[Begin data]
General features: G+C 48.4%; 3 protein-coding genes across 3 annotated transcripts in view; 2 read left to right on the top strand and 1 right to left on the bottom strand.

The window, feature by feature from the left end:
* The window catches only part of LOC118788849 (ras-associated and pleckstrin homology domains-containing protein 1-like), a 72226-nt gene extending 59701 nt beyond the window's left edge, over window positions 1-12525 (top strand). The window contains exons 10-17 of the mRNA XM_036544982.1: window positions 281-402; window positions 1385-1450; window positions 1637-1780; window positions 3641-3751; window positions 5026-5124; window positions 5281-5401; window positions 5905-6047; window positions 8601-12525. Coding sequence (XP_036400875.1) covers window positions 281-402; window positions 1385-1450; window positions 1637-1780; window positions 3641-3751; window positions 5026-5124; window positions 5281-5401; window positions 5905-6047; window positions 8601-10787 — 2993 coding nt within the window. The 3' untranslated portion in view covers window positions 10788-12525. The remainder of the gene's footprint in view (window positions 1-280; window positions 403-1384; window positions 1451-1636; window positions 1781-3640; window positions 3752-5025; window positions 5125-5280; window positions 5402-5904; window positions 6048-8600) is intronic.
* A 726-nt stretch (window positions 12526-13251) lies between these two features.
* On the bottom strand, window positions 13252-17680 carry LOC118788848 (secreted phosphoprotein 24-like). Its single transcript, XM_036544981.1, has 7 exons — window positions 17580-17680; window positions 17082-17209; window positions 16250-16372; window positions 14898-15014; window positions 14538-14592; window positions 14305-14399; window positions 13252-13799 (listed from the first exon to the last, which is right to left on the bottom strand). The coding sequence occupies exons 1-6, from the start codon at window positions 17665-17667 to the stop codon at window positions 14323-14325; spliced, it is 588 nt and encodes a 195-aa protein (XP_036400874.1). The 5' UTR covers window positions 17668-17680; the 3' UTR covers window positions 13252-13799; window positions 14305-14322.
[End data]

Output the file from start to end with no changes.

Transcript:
General features: G+C 48.4%; 3 protein-coding genes across 3 annotated transcripts in view; 2 read left to right on the top strand and 1 right to left on the bottom strand.

The window, feature by feature from the left end:
* The window catches only part of LOC118788849 (ras-associated and pleckstrin homology domains-containing protein 1-like), a 72226-nt gene extending 59701 nt beyond the window's left edge, over window positions 1-12525 (top strand). The window contains exons 10-17 of the mRNA XM_036544982.1: window positions 281-402; window positions 1385-1450; window positions 1637-1780; window positions 3641-3751; window positions 5026-5124; window positions 5281-5401; window positions 5905-6047; window positions 8601-12525. Coding sequence (XP_036400875.1) covers window positions 281-402; window positions 1385-1450; window positions 1637-1780; window positions 3641-3751; window positions 5026-5124; window positions 5281-5401; window positions 5905-6047; window positions 8601-10787 — 2993 coding nt within the window. The 3' untranslated portion in view covers window positions 10788-12525. The remainder of the gene's footprint in view (window positions 1-280; window positions 403-1384; window positions 1451-1636; window positions 1781-3640; window positions 3752-5025; window positions 5125-5280; window positions 5402-5904; window positions 6048-8600) is intronic.
* A 726-nt stretch (window positions 12526-13251) lies between these two features.
* On the bottom strand, window positions 13252-17680 carry LOC118788848 (secreted phosphoprotein 24-like). Its single transcript, XM_036544981.1, has 7 exons — window positions 17580-17680; window positions 17082-17209; window positions 16250-16372; window positions 14898-15014; window positions 14538-14592; window positions 14305-14399; window positions 13252-13799 (listed from the first exon to the last, which is right to left on the bottom strand). The coding sequence occupies exons 1-6, from the start codon at window positions 17665-17667 to the stop codon at window positions 14323-14325; spliced, it is 588 nt and encodes a 195-aa protein (XP_036400874.1). The 5' UTR covers window positions 17668-17680; the 3' UTR covers window positions 13252-13799; window positions 14305-14322.